Monday, 2 April 2012

More LIP service

Picture credit: BBC/Kudos

Continuing with my service to you of the LIP - Local Implementation Plan - we come on to Paid Parking. My comments in red and any bold, italics or underlining adding to Barnet Council text by me.
7.6.18 The forgoing section on residents permit generally applies also to business permits. They are also zone specific and primarily intended to assist businesses that have a need to base vehicles near their premises. A user-friendly system of application and renewal applies, and private vehicles used in connection with a business will be considered for business permits if the business can make a suitable case for this and confirm the vehicle is being used for business purposes.

7.6.19 A regulatory mechanism to deter unnecessary use is price; the fee from April 2005 being £300 per year. There is a limit of 3 permits per business. Now £500 for a specific vehicle registration or £800 for any vehicle registration in case you use hired vehicles regularly.

7.6.20 As with residents permits, the Council considers the value that a permit has to a permit holder, and that an equitable simple cross-borough single charge rate is most appropriate. i.e. one zone business permits cost the same in all zones, not that they can be used in all zones.
7.6.21 Any policy of introducing pro-active zone review will also take into account business parking provision. The Council anticipates that in future further regulation may be needed if take-up exceeds what can be reasonably accommodated, taking into account other needs, and will consider the use of needs-assessments having regard for what used the vehicles are put to, and/or giving consideration to the extent to which off-street parking is available.

7.6.27 Whilst steps are taken through regular market-testing to seek to ensure that the most robust machines are installed to maintain a service for customers, the Council will consider other options – in particular those that offer convenient cashless alternatives. The Council will seek to introduce any new payment regimes in parallel with pay and display so as to retain a pay-with-coin option as not all customers will have access to alternatives. So the council have known all along that offering only one payment choice was not a good idea.

7.6.28 The Council manages parking duration with a non-linear charging regime. Short-stay - less than an hour - is charged at a proportionately lower "per-minute" equivalent rate than the rate for medium-term stay countering the concern expressed by local businesses that the lack of cheap short-term parking may drive away passing and "impulse" trade. Longer stay has a proportionately higher charge thus encouraging turnover. The opposite is now the case in High Barnet Car Parks whose charges are:

30mins £1
1hour £2
90mins £3
over 90mins £5

which leads to the rather odd situation where the 91st minutes costs you £2 and such that stays of 90mins to 150mins cost more per minute than staying all day, although they both cost the same amount. After 2hrs 30mins the stay per minute is cheaper thus making a mockery of stated policy.

In considering tariff and occupancy the Council will take into account local circumstances, and amongst other measures will consider the use as an indicator of an 80% - 85% occupancy rate in line with LPAC recommendations in the past and subsequently endorsed in Traffic Management and Parking Guidance for London by the Secretary of State. The Secretary of State has issued guidance that car park occupancy rates should be managed so that demand does not excess 85% during peak periods. That is certainly the case in Barnet for all the car parks that I drive past are half empty or more at any time on any day.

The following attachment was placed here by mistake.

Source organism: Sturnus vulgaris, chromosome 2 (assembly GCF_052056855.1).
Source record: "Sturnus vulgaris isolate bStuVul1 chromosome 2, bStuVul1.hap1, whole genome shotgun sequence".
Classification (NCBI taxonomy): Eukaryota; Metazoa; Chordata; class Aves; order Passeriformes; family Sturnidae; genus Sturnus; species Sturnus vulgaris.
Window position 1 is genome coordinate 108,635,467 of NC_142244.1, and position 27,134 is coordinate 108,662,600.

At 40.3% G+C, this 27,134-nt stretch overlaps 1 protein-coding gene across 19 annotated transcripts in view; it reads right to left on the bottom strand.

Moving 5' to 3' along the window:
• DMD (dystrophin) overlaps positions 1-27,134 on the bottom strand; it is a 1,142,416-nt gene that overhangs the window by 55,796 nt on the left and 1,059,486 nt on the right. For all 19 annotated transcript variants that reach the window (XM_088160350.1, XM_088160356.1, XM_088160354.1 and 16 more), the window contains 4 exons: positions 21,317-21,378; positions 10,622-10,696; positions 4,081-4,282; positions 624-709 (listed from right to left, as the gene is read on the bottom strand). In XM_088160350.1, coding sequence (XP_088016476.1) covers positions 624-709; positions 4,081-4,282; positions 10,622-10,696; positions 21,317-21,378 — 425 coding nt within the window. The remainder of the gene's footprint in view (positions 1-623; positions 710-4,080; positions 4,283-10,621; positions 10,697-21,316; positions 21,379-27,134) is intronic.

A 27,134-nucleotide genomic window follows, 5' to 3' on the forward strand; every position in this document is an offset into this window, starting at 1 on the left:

7.6.32 There are no current proposals to reduce the availability of long stay parking as it is not seen that where it is currently provided it is affecting availability of short stay or permit parking. This is taken to be a reflection of the situation in an outer-London borough whereby the capacity of streets is not subject to the same parking stress as an inner London authority and yet charges are being increased as if it is the case and comparisons are made with more central boroughs to justify price hikes.

7.6.33 In 2005/6 the Council will be seeking to identify funding to work with Waltham Forest, Enfield and Haringey (the North London Transport Forum members) with a view to introducing discounted or free parking for "green-fuelled" vehicles in an integrated manner across the borough boundaries, the aim being that a scheme covering several boroughs will be more attractive and be more likely to encourage motorists to invest in alternative-fuelled vehicles but we don't care anymore, we just want your money, so your charge has been increased from £15 to £50 for a resident's permit.

7.6.34 The Council does not consider free "limited stay" parking as a useful option for the borough as the enforcement of such parking places is entirely reliant of repeat visits by the same parking attendant who must log details of all legally parked vehicles. This is impracticable given the other commitments on the officer to patrol other streets. Time-restricted parking will therefore be regulated by means that require only a single visit to detect a contravention – currently pay and display. i.e. the residents are here for the convenience of traffic wardens and not the other way around. With pay and display having been abandoned wardens do now have to make two visits to detect a contravention in,say, Hampden Square where there is 30 minutes free parking and which businesses are demanding in other locations to stop them going out of business.

More soon.

In the meantime, if you get a parking ticket, appeal!

Yours appealing

Miss Feezance

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